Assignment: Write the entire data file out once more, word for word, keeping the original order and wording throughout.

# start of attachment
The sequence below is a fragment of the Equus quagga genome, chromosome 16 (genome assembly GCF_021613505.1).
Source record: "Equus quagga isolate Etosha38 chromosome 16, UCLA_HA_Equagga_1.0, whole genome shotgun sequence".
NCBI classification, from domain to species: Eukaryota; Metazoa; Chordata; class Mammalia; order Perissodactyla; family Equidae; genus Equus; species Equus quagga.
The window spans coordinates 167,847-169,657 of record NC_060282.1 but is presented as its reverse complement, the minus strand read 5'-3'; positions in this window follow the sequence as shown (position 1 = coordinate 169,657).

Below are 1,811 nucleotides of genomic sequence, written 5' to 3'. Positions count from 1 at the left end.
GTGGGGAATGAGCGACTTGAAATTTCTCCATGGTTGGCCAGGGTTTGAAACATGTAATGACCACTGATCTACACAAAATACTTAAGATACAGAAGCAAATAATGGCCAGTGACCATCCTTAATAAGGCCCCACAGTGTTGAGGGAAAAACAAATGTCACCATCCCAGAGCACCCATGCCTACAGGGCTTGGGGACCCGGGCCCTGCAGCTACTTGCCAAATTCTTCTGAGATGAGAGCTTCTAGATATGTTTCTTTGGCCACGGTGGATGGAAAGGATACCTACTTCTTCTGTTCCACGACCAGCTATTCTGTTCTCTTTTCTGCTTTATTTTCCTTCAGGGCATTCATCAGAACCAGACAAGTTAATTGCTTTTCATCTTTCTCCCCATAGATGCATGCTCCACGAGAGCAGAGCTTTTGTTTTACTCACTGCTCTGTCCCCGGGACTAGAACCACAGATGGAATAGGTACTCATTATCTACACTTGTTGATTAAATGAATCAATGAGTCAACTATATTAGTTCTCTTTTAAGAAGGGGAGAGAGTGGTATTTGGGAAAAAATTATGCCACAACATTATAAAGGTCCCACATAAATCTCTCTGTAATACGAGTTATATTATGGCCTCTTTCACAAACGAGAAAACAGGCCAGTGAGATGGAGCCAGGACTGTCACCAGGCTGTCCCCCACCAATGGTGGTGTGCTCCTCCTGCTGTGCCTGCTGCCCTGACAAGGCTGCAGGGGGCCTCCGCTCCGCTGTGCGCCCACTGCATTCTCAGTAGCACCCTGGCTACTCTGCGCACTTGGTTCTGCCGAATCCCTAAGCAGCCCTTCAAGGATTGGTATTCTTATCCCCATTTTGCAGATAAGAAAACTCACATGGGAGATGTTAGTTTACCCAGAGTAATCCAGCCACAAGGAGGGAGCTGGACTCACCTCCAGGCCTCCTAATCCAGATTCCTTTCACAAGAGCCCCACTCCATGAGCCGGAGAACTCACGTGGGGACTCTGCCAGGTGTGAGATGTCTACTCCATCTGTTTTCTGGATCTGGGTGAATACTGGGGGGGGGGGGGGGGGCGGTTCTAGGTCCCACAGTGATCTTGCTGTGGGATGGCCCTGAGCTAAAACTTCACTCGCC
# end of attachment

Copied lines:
The sequence below is a fragment of the Equus quagga genome, chromosome 16 (genome assembly GCF_021613505.1).
Source record: "Equus quagga isolate Etosha38 chromosome 16, UCLA_HA_Equagga_1.0, whole genome shotgun sequence".
NCBI classification, from domain to species: Eukaryota; Metazoa; Chordata; class Mammalia; order Perissodactyla; family Equidae; genus Equus; species Equus quagga.
The window spans coordinates 167,847-169,657 of record NC_060282.1 but is presented as its reverse complement, the minus strand read 5'-3'; positions in this window follow the sequence as shown (position 1 = coordinate 169,657).

Below are 1,811 nucleotides of genomic sequence, written 5' to 3'. Positions count from 1 at the left end.
GTGGGGAATGAGCGACTTGAAATTTCTCCATGGTTGGCCAGGGTTTGAAACATGTAATGACCACTGATCTACACAAAATACTTAAGATACAGAAGCAAATAATGGCCAGTGACCATCCTTAATAAGGCCCCACAGTGTTGAGGGAAAAACAAATGTCACCATCCCAGAGCACCCATGCCTACAGGGCTTGGGGACCCGGGCCCTGCAGCTACTTGCCAAATTCTTCTGAGATGAGAGCTTCTAGATATGTTTCTTTGGCCACGGTGGATGGAAAGGATACCTACTTCTTCTGTTCCACGACCAGCTATTCTGTTCTCTTTTCTGCTTTATTTTCCTTCAGGGCATTCATCAGAACCAGACAAGTTAATTGCTTTTCATCTTTCTCCCCATAGATGCATGCTCCACGAGAGCAGAGCTTTTGTTTTACTCACTGCTCTGTCCCCGGGACTAGAACCACAGATGGAATAGGTACTCATTATCTACACTTGTTGATTAAATGAATCAATGAGTCAACTATATTAGTTCTCTTTTAAGAAGGGGAGAGAGTGGTATTTGGGAAAAAATTATGCCACAACATTATAAAGGTCCCACATAAATCTCTCTGTAATACGAGTTATATTATGGCCTCTTTCACAAACGAGAAAACAGGCCAGTGAGATGGAGCCAGGACTGTCACCAGGCTGTCCCCCACCAATGGTGGTGTGCTCCTCCTGCTGTGCCTGCTGCCCTGACAAGGCTGCAGGGGGCCTCCGCTCCGCTGTGCGCCCACTGCATTCTCAGTAGCACCCTGGCTACTCTGCGCACTTGGTTCTGCCGAATCCCTAAGCAGCCCTTCAAGGATTGGTATTCTTATCCCCATTTTGCAGATAAGAAAACTCACATGGGAGATGTTAGTTTACCCAGAGTAATCCAGCCACAAGGAGGGAGCTGGACTCACCTCCAGGCCTCCTAATCCAGATTCCTTTCACAAGAGCCCCACTCCATGAGCCGGAGAACTCACGTGGGGACTCTGCCAGGTGTGAGATGTCTACTCCATCTGTTTTCTGGATCTGGGTGAATACTGGGGGGGGGGGGGGGGGCGGTTCTAGGTCCCACAGTGATCTTGCTGTGGGATGGCCCTGAGCTAAAACTTCACTCGCC